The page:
In 2009, Indian natural gas production and use showed a major surge. This was almost entirely a function of a new gas development project at the Dhirubhai 6 block in the Krishna Godavari Basin (known as the KG-D6 block.) This was a major find, and it is the first deepwater development in India, run by Reliance Industries Ltd. (RIL), which has now emerged as India’s leading producer of natural gas. Production commenced in April 2009, and within nine months it had been ramped up to 60 million m3/d from 16 wells, with a design capacity of 80 million m3/d. Currently, production is averaging 50 - 52 million m3/d, though RIL states that the lower output is the result of having two inactive wells (of a total of 20). Furthermore, two additional wells will be completed in April 2011, which should bring natural gas output to 60 million m3/d. During the 2009 - 2010 fiscal year (FY), total production was 14 397 million m3, while oil production was 4.04 million bbls. Oil production has averaged 35 000 bpd, although it is currently being restricted to 18 200 bpd.

The oil industry

India’s recent crude oil production has focused on the offshore arena. Crude production has been stagnating and even declining slightly in some traditional onshore fields, led by those in Gujarat State in Western India and Assam and Nagaland States in Northeastern India. According to the Ministry of Petroleum and Natural Gas, onshore production of approximately 11.8 million t during the 1990s fell to approximately 11.2 million t in the 2007 - 2010 period. However, this loss was offset by gains in offshore production, which increased from 20.4 million t in 1990 to 22.9 million t in 2007 - 2008, before falling below 21.9 million t in 2009 - 2010. Offshore crudes account for approximately 65% of Indian output, which averaged 33.7 million t (approximately 674 000 bpd) during the 2009 - 2010 FY. Although the proved reserve base is somewhat limited, exploration and development activities are ongoing, and Indian crude output is expected to continue to grow modestly over the next five or 10 years, perhaps reaching approximately 45 million t (approximately 900 000 bpd) in the coming decade.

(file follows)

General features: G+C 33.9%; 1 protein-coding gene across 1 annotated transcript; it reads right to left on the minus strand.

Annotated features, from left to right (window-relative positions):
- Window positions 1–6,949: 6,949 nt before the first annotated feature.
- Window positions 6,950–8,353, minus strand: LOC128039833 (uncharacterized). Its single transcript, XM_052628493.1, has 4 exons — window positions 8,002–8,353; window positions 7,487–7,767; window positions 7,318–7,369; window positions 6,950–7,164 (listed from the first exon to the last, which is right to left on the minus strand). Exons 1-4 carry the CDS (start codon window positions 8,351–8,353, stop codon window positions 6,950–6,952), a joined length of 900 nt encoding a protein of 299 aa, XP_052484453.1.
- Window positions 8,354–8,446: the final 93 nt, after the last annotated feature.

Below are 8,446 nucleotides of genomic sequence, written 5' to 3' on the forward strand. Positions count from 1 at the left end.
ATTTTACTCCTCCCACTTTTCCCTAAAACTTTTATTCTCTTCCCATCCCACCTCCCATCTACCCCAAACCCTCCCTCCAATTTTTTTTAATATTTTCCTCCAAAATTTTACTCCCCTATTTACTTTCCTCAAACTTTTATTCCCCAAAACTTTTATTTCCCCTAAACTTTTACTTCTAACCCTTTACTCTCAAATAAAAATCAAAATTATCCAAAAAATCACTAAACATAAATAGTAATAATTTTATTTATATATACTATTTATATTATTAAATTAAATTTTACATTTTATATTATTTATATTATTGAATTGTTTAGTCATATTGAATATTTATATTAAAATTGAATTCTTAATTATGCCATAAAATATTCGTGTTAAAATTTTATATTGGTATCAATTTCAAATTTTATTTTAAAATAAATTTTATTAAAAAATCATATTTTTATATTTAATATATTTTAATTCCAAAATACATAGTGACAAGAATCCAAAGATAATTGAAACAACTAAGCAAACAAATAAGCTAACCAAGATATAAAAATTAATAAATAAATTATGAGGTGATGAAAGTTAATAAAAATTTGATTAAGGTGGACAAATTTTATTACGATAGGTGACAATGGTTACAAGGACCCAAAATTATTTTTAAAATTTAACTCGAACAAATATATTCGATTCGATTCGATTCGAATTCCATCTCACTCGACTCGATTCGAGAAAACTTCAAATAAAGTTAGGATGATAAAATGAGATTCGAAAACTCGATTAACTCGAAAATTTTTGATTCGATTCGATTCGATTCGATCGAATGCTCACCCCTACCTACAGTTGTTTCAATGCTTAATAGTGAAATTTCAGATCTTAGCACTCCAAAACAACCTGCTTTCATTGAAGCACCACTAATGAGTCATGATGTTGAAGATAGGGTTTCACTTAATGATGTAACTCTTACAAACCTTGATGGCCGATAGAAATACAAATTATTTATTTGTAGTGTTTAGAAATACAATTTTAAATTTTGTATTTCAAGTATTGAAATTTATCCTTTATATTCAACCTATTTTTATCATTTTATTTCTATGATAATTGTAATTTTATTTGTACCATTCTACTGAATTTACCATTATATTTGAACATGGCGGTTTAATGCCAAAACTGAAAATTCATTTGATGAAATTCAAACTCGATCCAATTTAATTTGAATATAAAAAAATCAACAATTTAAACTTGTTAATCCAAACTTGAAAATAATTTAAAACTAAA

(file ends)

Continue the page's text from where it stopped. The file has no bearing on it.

In terms of total demand, domestic output falls well below India’s demand. Crude production has risen impressively, particularly following the oil price hikes of the 1970s, yet output has languished since 1990. The 1990s were a boom time for oil demand growth and refinery construction. India’s oil market demand did not reach the 1 million bpd mark until after 1987, but demand soared to nearly 3.2 million bpd by 2009. Refinery capacity was built rapidly to keep up with demand. As demand and refinery capacity grew, and domestic crude output stayed roughly flat, imports of foreign crude soared. Foreign crude imports grew from approximately 1.917 million bpd in FY 2004 - 2005 to 3.185 million bpd in FY 2009 - 2010, an addition of 1.268 million bpd in just five years’ time.

The full version of this article can be read in the April 2011 edition of Hydrocarbon Engineering.